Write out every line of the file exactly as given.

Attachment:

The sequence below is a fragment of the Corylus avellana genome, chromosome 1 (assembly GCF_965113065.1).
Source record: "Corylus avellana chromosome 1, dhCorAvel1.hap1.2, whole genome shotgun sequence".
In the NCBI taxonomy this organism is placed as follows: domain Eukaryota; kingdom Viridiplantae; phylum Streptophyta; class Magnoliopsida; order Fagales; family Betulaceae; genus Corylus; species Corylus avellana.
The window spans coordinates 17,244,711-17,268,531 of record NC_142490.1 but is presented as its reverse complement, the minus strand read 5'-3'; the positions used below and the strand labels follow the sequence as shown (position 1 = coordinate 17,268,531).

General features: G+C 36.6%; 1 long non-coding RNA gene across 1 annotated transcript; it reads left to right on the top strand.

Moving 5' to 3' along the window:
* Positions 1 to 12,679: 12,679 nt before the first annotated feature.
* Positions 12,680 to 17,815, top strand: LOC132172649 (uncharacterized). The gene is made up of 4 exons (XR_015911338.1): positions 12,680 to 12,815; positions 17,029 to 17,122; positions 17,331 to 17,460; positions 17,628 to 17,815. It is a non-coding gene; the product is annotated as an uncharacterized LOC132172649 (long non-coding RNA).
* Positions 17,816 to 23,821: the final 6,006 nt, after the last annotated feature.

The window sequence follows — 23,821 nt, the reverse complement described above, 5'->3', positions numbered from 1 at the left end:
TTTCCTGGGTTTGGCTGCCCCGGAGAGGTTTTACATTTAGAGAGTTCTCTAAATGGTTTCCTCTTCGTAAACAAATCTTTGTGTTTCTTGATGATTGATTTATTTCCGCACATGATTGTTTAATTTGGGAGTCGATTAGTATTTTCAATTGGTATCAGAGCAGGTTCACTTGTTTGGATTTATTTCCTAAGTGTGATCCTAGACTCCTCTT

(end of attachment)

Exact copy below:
The sequence below is a fragment of the Corylus avellana genome, chromosome 1 (assembly GCF_965113065.1).
Source record: "Corylus avellana chromosome 1, dhCorAvel1.hap1.2, whole genome shotgun sequence".
In the NCBI taxonomy this organism is placed as follows: domain Eukaryota; kingdom Viridiplantae; phylum Streptophyta; class Magnoliopsida; order Fagales; family Betulaceae; genus Corylus; species Corylus avellana.
The window spans coordinates 17,244,711-17,268,531 of record NC_142490.1 but is presented as its reverse complement, the minus strand read 5'-3'; the positions used below and the strand labels follow the sequence as shown (position 1 = coordinate 17,268,531).

General features: G+C 36.6%; 1 long non-coding RNA gene across 1 annotated transcript; it reads left to right on the top strand.

Moving 5' to 3' along the window:
* Positions 1 to 12,679: 12,679 nt before the first annotated feature.
* Positions 12,680 to 17,815, top strand: LOC132172649 (uncharacterized). The gene is made up of 4 exons (XR_015911338.1): positions 12,680 to 12,815; positions 17,029 to 17,122; positions 17,331 to 17,460; positions 17,628 to 17,815. It is a non-coding gene; the product is annotated as an uncharacterized LOC132172649 (long non-coding RNA).
* Positions 17,816 to 23,821: the final 6,006 nt, after the last annotated feature.

The window sequence follows — 23,821 nt, the reverse complement described above, 5'->3', positions numbered from 1 at the left end:
TTTCCTGGGTTTGGCTGCCCCGGAGAGGTTTTACATTTAGAGAGTTCTCTAAATGGTTTCCTCTTCGTAAACAAATCTTTGTGTTTCTTGATGATTGATTTATTTCCGCACATGATTGTTTAATTTGGGAGTCGATTAGTATTTTCAATTGGTATCAGAGCAGGTTCACTTGTTTGGATTTATTTCCTAAGTGTGATCCTAGACTCCTCTT